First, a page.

Bear alarm clocks are going off now

Bears’ internal alarm clocks start ringing in March, with many adult male bears emerging from their dens during the month of March. Next to wake up will be juveniles of both sexes, then female bears with yearlings and solitary females. Mother bears with newborn cubs are the last to poke their noses out into the world. After not eating or drinking for several months, it’s time for water, stretching and wandering around. Soon after getting their bearings, bears start looking for food.

Be BearWise At-Home Checklist

Read more about what bears are doing in March and then read about what people can do to help get a bear’s year off to a healthy start. See our tips below.

Now is a great time to download our free Be BearWise At-Home Checklist and make sure there’s nothing that will attract bears to your home or property. A few hours of prevention now can save you a lot of time and trouble later.

Think Like a Bear

Walk around your yard and near your home to see if there’s anything “interesting”…

  • Many meals’ worth of nutrients can be found in the average family’s trash. Is your trash is safely stowed in a bear-resistant container or stored inside a bear-resistant locked building until the morning of pick up?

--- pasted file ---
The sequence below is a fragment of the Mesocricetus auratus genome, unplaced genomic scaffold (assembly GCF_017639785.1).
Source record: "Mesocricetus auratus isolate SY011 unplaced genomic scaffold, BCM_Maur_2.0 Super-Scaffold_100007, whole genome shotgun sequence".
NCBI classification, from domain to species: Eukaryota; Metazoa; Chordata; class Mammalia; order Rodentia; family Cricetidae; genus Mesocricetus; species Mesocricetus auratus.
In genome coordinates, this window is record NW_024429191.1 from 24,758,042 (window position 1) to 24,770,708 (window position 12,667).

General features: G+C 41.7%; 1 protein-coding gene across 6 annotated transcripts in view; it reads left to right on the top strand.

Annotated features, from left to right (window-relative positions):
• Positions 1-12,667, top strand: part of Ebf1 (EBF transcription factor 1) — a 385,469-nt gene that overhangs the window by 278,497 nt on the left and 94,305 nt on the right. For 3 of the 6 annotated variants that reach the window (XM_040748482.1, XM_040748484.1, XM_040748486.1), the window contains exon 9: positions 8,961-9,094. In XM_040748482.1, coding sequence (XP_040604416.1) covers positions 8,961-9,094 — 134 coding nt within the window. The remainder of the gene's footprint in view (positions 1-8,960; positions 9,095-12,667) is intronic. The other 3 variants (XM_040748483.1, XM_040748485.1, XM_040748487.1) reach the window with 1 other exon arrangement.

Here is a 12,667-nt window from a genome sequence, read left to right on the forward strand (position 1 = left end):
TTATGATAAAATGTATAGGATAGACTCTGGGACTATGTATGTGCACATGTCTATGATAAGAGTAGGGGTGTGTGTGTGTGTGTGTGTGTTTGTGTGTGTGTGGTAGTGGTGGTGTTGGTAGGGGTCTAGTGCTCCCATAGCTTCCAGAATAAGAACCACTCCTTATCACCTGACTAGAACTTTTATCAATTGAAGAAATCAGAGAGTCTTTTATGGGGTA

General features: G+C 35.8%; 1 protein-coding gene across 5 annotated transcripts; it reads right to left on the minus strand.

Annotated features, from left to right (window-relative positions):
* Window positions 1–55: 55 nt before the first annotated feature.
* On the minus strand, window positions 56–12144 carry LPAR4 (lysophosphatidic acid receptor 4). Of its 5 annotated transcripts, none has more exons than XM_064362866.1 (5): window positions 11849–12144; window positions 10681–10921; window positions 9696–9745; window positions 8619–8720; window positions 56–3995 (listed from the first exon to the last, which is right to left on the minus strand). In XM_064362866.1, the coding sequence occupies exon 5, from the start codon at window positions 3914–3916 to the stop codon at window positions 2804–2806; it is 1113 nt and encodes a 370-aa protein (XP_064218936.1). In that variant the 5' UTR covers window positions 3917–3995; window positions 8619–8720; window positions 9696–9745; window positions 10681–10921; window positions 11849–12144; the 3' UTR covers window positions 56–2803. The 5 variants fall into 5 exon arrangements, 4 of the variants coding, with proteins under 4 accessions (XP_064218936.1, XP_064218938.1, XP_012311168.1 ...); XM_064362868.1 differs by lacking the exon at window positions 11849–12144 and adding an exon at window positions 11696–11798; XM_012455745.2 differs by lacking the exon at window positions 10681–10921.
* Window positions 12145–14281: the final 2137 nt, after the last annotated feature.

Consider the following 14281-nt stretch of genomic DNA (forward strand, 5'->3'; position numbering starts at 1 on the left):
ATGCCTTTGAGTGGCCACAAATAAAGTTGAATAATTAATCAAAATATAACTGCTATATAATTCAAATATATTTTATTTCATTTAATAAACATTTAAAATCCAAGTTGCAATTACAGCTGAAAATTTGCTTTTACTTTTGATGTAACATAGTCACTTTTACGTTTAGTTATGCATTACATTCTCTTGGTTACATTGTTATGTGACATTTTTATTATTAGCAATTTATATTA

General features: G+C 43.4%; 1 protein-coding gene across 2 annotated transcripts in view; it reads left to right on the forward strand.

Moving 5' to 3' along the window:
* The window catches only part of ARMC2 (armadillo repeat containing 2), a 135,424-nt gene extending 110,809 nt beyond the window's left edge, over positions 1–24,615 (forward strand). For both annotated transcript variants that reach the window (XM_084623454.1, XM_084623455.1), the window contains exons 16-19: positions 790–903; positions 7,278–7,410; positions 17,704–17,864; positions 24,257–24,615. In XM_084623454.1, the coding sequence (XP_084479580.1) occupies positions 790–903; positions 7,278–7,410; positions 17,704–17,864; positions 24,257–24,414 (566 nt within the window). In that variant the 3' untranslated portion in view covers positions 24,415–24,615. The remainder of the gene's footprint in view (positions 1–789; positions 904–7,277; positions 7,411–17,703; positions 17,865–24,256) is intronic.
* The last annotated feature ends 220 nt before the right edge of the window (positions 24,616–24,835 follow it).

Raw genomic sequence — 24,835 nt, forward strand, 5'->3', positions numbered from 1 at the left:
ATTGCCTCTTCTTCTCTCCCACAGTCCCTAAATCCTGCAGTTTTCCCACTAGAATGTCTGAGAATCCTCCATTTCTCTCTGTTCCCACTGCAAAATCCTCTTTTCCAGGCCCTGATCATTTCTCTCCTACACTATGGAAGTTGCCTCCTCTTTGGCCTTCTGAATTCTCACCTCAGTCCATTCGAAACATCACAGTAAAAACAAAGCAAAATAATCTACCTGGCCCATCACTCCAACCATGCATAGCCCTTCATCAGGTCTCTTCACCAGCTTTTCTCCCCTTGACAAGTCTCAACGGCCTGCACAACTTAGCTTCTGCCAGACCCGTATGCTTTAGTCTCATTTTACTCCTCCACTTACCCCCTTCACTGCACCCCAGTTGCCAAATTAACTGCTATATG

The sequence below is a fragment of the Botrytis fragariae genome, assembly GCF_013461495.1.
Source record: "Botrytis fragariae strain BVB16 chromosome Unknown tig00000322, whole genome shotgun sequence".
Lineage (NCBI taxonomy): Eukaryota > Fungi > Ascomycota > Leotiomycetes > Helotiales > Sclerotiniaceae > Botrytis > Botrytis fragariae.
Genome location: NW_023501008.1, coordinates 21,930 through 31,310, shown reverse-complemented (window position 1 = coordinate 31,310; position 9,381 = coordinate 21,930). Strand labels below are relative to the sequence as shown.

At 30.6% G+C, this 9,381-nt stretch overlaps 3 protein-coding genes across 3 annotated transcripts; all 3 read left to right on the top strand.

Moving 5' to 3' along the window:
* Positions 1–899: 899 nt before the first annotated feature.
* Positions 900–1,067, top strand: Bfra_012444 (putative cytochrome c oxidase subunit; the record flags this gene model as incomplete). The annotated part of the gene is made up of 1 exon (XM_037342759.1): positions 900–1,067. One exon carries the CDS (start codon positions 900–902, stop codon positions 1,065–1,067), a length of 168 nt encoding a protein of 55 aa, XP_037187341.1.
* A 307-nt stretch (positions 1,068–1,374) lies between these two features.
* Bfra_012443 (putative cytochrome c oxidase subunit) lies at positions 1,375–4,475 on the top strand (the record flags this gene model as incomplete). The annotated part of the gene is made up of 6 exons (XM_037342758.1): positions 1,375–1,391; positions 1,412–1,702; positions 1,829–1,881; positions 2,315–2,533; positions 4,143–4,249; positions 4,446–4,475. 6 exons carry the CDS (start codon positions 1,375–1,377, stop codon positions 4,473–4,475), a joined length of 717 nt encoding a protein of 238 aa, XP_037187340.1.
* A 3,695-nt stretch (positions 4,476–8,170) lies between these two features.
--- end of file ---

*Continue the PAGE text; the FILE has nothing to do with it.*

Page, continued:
• Bird feeders full of nutritious birdseed are one of the top things that  attract bears to homes, so don’t take any chances. Bring your bird feeders in at night, or better yet, opt for feeder-free methods that will help you attract even more birds and help keep bears wild. Download our free Attract Birds, Not Bears Bulletin for lots of ideas.
  • Don’t leave food, pet food, or anything else with an odor on your screened-in porch or deck overnight or inside a vehicle parked outside.
  • Pet food is loaded with calories. Feed pets indoors. Or if you must feed pets outside, feed in single portions, remove food dishes as soon as pets have eaten and clean up any mess.
  • Chickens and small livestock can be very tempting to a hungry bear. Keep newborns safe and make sure you protect your animals in a bear-resistant building, enclosure or behind an electric fence.

For more about being BearWise at home, keeping bears away from homes, vehicles and property and unexpected things that might attract bears, download our free Be BearWise At-Home Checklist. And do the neighborhood a favor, and share this information.

Thanks for helping keep bears out in the wild and away from homes and neighborhoods.

BearWise®. Created by bear biologists. Supported by State Wildlife Agencies.
Dedicated to helping people live responsibly with black bears.
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